TitlePopulation biology of african buffalo (Syncerus caffer) at Hluhluwe-iMfolozi Park, South Africa
Publication TypeJournal Article
Year of Publication2007
AuthorsJolles, A
JournalAfrican Journal of Ecology
Type of ArticleJournal Article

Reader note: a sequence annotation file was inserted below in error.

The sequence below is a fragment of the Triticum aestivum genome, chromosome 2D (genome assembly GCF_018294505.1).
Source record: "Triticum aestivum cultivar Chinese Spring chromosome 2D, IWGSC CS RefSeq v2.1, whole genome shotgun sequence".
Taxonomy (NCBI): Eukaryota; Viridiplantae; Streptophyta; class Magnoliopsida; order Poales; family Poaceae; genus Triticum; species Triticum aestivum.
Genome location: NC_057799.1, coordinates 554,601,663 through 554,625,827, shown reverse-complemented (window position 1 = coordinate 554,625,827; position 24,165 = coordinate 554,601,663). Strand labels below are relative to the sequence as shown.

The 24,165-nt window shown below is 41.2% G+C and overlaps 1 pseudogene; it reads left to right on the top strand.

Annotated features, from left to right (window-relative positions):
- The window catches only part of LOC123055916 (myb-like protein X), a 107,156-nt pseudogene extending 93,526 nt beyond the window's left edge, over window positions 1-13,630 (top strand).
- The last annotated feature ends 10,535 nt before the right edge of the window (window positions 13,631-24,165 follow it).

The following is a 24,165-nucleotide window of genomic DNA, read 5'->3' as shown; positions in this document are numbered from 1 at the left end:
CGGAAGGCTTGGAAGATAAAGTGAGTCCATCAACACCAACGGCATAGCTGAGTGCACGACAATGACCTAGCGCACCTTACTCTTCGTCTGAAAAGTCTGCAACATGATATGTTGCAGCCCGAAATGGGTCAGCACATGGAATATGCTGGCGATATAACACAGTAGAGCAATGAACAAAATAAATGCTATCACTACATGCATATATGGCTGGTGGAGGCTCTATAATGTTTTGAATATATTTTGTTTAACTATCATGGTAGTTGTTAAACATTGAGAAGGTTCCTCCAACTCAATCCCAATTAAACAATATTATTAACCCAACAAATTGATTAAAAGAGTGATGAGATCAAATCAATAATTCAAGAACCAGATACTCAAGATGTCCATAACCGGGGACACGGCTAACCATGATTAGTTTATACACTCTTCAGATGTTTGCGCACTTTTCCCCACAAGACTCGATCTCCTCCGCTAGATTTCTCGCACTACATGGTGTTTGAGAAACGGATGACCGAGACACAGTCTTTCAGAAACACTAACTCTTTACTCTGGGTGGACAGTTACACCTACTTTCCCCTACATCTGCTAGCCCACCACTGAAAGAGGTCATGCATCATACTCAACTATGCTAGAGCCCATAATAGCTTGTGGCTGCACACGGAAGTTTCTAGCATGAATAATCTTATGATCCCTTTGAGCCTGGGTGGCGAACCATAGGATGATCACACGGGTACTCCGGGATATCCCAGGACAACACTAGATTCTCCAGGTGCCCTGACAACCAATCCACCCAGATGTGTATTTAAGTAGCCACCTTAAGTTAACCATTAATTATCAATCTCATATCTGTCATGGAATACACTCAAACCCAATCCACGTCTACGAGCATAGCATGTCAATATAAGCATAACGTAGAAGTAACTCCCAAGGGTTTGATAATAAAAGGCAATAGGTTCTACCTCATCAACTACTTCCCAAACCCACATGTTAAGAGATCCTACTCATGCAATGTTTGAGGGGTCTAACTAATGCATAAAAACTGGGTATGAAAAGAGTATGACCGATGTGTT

This study examines the population biology of African buffalo (Syncerus caffer Sparrman) at Hluhluwe-iMfolozi Park (HiP), South Africa. An analysis of buffalo census data covering the period from 1956 to 2006 shows that the population has a moderate intrinsic growth rate at around 12% per annum, which is similar to growth rates of buffalo populations measured elsewhere. The population is subject to density dependence when the number of buffalo in the park exceeds approximately 3500 animals. In most years over the past 25 years, the population has exceeded this threshold, and net annual population growth has averaged around 5%. Periods of buffalo population decline always coincided with heavy buffalo removals, suggesting limited resilience of the population to such disturbances. Demographic data from 826 buffalo in 12 herds, captured in 2001-2002, were used to parameterize an age-structured buffalo population model. The model yields an annual population growth rate of 4.05%, similar to recent growth estimates from buffalo censuses at HiP. The predicted stable age distribution is very similar to the age distribution observed in the captured population sample. Elasticity analysis of the model indicates that population growth in buffalo is most sensitive to adult and juvenile survival, and less sensitive to recruitment parameters and survival of old animals. Buffalo populations might therefore be expected to be more vulnerable to mortality factors affecting prime-aged adults than those affecting juveniles or senescent individuals.

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